StrictlyVC: October 8, 2015

Hi, it is Thursday and we are off to another field trip! (Help!)

Hope you have a great day, everyone.


Top News in the A.M.

This morning, Amazon opened an arts-and-crafts bazaar online that squarely takes aim at a niche but growing market dominated by the Brooklyn-based Etsy.


Flightcar Raises Fresh $20.7 Million Amid Major “Restructuring”

Imagine a young startup where two of three founders are pushed out the door. Imagine that this same startup parts ways with its COO, its SVP of Finance, its VP of Guest Experience, its VP of Engineering, its VP of Marketing and roughly half its other full-time employees, all within a period of months. Not last, imagine that the remaining cofounder, who is 20, has never before held a full-time job.

Sound like a great company into which to sink a small fortune? Investors in Flightcar, a 3.5-year-old, San Francisco-based startup, apparently think so. In fact, Priceline Group, Tencent Holdings, and earlier backers GGV Capital, General Catalyst Partners, Softbank Capital and First Round Capital came together last month to quietly provide the company with $20.7 million in Series B funding. It has now raised roughly $40 million to date.

Flightcar was formed to address a very real problem: the hassles involved in airport parking. The idea: while you’re away on a trip, someone else arriving into town can use your ride. You leave your car with a valet and skip the process of schlepping back and forth to a far-flung lot. You also avoid parking fees that can add up fast. Your car, meanwhile, gets insured against theft and damage, it’s thoroughly cleaned, and you’re given a little cash for every day your car was rented.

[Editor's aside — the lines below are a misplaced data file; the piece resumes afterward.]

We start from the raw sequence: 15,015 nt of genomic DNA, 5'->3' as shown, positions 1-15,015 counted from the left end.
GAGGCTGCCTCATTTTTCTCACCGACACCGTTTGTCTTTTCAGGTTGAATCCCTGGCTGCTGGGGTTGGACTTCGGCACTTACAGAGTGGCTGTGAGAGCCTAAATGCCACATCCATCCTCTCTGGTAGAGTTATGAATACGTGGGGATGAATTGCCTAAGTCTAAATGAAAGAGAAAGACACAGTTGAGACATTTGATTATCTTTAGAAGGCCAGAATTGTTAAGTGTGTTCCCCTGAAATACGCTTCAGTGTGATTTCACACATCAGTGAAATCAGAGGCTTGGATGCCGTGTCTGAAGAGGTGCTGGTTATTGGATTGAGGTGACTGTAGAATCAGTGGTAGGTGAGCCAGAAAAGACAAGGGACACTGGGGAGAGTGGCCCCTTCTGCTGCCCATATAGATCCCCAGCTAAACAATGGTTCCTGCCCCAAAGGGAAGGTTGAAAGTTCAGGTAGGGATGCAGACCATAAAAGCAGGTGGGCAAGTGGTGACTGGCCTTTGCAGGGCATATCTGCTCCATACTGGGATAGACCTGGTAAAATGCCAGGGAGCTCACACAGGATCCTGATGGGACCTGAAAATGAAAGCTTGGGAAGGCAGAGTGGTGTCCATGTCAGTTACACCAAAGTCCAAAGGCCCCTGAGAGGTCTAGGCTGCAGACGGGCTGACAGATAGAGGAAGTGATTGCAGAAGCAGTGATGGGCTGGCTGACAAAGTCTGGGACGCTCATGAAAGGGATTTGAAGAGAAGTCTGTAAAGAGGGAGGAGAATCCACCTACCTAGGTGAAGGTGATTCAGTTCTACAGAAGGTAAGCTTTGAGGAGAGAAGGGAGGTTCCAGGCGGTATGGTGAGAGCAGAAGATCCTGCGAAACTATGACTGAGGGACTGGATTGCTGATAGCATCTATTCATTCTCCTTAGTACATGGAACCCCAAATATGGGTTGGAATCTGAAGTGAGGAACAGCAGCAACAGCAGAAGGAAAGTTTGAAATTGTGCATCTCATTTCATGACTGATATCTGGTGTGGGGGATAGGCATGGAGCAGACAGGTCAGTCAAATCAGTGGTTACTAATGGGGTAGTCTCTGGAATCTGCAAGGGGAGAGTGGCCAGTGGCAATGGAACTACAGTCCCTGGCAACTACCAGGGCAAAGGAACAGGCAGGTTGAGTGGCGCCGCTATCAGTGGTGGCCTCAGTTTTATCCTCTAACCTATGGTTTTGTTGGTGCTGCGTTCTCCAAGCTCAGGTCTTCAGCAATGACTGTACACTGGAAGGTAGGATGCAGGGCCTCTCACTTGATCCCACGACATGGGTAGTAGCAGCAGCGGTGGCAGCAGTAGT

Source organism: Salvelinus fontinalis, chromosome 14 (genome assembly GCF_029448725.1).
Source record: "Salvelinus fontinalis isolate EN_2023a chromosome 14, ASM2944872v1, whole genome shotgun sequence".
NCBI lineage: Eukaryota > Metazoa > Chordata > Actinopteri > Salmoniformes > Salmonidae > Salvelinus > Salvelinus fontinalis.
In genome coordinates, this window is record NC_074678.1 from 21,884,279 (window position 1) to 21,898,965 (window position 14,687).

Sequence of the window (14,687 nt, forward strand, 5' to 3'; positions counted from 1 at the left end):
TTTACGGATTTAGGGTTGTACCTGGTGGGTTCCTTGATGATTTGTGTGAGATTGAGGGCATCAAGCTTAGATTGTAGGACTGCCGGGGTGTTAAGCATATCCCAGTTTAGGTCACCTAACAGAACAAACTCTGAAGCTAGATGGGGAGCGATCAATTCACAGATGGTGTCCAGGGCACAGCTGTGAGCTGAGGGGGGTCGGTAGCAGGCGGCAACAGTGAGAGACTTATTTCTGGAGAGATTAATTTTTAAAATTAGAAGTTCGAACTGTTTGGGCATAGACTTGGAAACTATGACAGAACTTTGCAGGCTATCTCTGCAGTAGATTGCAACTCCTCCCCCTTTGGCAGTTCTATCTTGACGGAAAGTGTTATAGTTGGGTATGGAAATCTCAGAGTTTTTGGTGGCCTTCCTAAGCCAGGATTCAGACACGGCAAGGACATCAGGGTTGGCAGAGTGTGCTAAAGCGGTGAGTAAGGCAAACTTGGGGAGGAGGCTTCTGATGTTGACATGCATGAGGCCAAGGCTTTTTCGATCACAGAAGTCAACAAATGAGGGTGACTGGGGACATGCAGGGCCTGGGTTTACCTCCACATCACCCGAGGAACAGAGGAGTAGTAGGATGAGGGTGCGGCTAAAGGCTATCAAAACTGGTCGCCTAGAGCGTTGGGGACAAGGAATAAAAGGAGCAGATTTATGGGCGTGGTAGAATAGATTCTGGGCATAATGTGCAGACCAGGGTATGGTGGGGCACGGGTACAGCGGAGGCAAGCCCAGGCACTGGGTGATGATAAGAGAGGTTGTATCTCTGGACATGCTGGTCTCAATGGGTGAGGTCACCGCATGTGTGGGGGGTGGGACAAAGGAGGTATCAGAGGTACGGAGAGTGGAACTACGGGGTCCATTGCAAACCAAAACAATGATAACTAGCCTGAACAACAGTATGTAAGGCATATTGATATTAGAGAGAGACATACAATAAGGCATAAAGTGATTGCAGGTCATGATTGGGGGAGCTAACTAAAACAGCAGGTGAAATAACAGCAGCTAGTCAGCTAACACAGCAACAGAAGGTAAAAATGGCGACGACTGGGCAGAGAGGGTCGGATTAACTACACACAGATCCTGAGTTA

The idea isn’t foolproof for many reasons, including growing competition from Uber. But Flightcar had been ticking along just the same, striking deals with three airports – San Francisco, Boston, and L.A. — by September of last year and raising $13.5 million in the process.

Then, encouraged by investors to start scaling as rapidly as possible, the figurative wheels began to come off.

More here.


New Fundings

Binary Fountain, an 11-year-old, McLean, Va.-based company that makes health care reputation management and patient experience analytics software, has raised $16 million in Series A funding led by HLM Venture Partners. Earlier backers Providence Health & Services and Pioneer Venture Partners also joined the round. More here.

CareSync, a four-year-old, Tampa, Fla.-based maker of software and services for chronic disease management, has raised $18 million in Series B funding from Merck Global Health Innovation Fund, Greycroft Partners and Harbert Venture Partners, with participation from earlier backers Tullis Health Investors, Clearwell Group, CDH Solutions and the company’s founder and CEO, Travis Bond.

Hixme, a year-old, Agoura Hills, Ca.-based online platform that helps employers transition to a new type of market-based private benefit exchange, has raised $10.14 million in Series A funding led by Kleiner Perkins Caufield & Byers. More here.